He said if wrongdoing is uncovered, the investigation could result in a global objection to the discharge of the bankruptcy, an objection to the dischargeability of particular debts and/or a recommendation of a criminal referral by the bankruptcy court to the U.S. attorney. Tarvin said there are legal ways debtors can protect assets in a bankruptcy case so independent counsels can be used to investigate the claims and make sure they are legitimate.
"The critical question is, did they go too far?" Tarvin said.
In October, Judge Harlin Hale with the U.S. Bankruptcy Court of the Northern District of Texas ruled that CHP and the trustee in Schwyhart's bankruptcy case should have access to the confidential settlement but said they must keep its workings hush-hush. CHP and the trustee said they needed to see the settlement since the deal could be used to hide assets.
CHP contends the Schwyharts shifted assets secured through the confidential settlement agreements through "a web" of various entities and used that money for living expenses and other spending but denied knowledge of them in their bankruptcy filing.
CHP also argued the Schwyharts deceived the court by not admitting they owned a 8,333-square-foot house in the Pinnacle Country Club development in Rogers where they lived for years until recently moving to Texas. CHP argues the couple lived in the house while claiming to be its caretaker for an unknown group while it was in fact owned by Pinnacle Villa LLC, an entity controlled by Bill Schwyhart.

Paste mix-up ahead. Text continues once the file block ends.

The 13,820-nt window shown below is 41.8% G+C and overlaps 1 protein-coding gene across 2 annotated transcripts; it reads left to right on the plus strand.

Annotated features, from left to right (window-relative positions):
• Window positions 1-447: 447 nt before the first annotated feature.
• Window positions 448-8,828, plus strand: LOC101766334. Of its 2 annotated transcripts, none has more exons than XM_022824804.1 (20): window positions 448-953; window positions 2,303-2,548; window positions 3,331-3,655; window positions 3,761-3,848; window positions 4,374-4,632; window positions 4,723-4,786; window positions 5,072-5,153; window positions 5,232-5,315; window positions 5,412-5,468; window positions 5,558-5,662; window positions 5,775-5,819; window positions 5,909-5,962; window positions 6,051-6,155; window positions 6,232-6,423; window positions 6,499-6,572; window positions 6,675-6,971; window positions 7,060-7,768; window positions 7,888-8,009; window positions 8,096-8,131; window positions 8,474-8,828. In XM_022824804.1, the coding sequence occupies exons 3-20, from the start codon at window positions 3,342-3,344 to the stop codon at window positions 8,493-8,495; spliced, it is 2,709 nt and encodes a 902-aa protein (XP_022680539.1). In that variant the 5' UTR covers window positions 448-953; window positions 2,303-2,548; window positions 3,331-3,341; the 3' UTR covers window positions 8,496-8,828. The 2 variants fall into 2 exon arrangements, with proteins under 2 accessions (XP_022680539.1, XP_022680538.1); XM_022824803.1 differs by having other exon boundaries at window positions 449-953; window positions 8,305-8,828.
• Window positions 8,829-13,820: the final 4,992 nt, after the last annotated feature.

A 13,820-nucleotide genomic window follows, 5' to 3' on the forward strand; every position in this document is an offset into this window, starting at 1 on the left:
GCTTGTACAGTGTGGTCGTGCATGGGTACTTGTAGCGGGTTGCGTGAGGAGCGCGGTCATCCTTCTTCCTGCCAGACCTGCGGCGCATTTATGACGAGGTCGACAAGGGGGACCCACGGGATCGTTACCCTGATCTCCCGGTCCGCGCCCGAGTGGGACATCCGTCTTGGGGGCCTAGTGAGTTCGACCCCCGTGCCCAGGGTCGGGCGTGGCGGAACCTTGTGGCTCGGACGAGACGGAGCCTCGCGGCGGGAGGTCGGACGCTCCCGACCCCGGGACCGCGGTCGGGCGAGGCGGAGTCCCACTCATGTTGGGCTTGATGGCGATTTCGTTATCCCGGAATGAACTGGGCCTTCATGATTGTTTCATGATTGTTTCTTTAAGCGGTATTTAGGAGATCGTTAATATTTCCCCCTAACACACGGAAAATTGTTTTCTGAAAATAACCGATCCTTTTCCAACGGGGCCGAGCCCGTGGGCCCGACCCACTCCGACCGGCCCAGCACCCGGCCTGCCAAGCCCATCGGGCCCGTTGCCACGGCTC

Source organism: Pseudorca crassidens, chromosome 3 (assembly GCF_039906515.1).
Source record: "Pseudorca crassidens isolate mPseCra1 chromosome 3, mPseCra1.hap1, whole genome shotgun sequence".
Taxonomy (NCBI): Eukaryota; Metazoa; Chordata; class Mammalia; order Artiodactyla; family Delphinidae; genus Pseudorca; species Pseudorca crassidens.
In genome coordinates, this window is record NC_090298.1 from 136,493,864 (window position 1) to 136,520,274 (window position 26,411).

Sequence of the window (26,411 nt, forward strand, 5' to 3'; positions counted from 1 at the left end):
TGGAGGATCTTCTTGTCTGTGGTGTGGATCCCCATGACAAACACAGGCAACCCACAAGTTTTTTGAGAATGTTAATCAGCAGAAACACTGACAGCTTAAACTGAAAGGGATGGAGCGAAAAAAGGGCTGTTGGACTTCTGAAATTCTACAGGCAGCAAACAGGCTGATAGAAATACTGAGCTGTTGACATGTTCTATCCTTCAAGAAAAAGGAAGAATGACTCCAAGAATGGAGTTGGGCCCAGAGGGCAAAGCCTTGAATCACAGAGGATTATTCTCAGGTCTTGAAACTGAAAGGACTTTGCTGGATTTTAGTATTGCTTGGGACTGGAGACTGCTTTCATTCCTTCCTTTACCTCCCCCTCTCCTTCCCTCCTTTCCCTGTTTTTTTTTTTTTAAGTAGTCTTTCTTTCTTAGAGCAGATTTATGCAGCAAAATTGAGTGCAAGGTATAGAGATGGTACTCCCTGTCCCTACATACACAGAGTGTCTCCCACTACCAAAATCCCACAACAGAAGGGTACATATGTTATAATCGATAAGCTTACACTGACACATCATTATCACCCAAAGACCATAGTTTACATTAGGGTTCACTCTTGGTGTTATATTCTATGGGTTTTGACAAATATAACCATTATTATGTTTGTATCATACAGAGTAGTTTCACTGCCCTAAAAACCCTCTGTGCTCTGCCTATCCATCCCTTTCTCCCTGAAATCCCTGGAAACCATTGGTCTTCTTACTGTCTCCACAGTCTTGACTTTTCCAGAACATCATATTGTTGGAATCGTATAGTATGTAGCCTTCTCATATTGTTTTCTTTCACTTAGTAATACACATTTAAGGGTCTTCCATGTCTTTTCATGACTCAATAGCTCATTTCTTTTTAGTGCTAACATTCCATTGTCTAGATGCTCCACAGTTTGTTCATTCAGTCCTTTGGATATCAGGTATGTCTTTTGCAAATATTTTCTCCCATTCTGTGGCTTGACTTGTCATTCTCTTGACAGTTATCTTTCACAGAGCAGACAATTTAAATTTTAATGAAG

According to the complaint, the Schwyharts also used funds from HGM Investments LLC to pay for their living expenses and other bills. The court documents allege HGM was infused with cash through TWG LLC, an entity controlled by Schwyhart's son Alex Schwyhart. The court documents say Bill Schwyhart said he believed his wife owned 100 percent of HGM, but when asked if the entity had a bank account, he answered "I don't know."
In the 50-page filing, CHP said the Schwyharts falsely contend the $490,000 in debt they claimed from HGM is the result of unpaid loans. CHP argues the funds were actually draws or distributions, noting that when asked if there was ever a promissory note to HGM, the Schwyharts replied they didn't know. CHP says a similar debt of $189,000 claimed as loans from Schwyhart Holdings LLC and $6,000 from Thornhart Ventures LLC were also draws or distributions.
During the Northwest Arkansas building boom, Schwyhart worked with late trucking magnate J.B. Hunt and Tim Graham on the Pinnacle Hills Promenade mall, which opened in 2006. After Hunt's death later that year, his widow, Johnelle Hunt, and Graham broke ties with Schwyhart.